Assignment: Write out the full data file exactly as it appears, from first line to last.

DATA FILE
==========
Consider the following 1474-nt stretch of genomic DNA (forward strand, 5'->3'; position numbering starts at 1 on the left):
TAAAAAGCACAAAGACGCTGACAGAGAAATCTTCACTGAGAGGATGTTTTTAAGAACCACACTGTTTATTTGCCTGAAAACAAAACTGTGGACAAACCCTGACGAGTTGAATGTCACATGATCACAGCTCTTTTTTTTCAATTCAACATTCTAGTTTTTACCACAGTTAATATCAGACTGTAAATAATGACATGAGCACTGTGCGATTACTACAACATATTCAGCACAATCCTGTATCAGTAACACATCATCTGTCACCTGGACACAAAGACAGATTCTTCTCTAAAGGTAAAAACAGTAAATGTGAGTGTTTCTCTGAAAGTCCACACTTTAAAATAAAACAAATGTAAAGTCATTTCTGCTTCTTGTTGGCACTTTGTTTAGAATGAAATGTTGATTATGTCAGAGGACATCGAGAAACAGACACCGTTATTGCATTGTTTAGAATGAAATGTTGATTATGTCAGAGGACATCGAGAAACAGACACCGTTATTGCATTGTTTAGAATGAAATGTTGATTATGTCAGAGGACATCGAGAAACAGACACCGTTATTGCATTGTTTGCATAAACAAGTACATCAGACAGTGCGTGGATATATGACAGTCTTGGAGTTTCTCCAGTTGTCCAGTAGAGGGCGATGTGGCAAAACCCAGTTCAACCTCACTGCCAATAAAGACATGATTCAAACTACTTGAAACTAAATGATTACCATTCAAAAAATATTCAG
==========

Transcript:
Consider the following 1474-nt stretch of genomic DNA (forward strand, 5'->3'; position numbering starts at 1 on the left):
TAAAAAGCACAAAGACGCTGACAGAGAAATCTTCACTGAGAGGATGTTTTTAAGAACCACACTGTTTATTTGCCTGAAAACAAAACTGTGGACAAACCCTGACGAGTTGAATGTCACATGATCACAGCTCTTTTTTTTCAATTCAACATTCTAGTTTTTACCACAGTTAATATCAGACTGTAAATAATGACATGAGCACTGTGCGATTACTACAACATATTCAGCACAATCCTGTATCAGTAACACATCATCTGTCACCTGGACACAAAGACAGATTCTTCTCTAAAGGTAAAAACAGTAAATGTGAGTGTTTCTCTGAAAGTCCACACTTTAAAATAAAACAAATGTAAAGTCATTTCTGCTTCTTGTTGGCACTTTGTTTAGAATGAAATGTTGATTATGTCAGAGGACATCGAGAAACAGACACCGTTATTGCATTGTTTAGAATGAAATGTTGATTATGTCAGAGGACATCGAGAAACAGACACCGTTATTGCATTGTTTAGAATGAAATGTTGATTATGTCAGAGGACATCGAGAAACAGACACCGTTATTGCATTGTTTGCATAAACAAGTACATCAGACAGTGCGTGGATATATGACAGTCTTGGAGTTTCTCCAGTTGTCCAGTAGAGGGCGATGTGGCAAAACCCAGTTCAACCTCACTGCCAATAAAGACATGATTCAAACTACTTGAAACTAAATGATTACCATTCAAAAAATATTCAG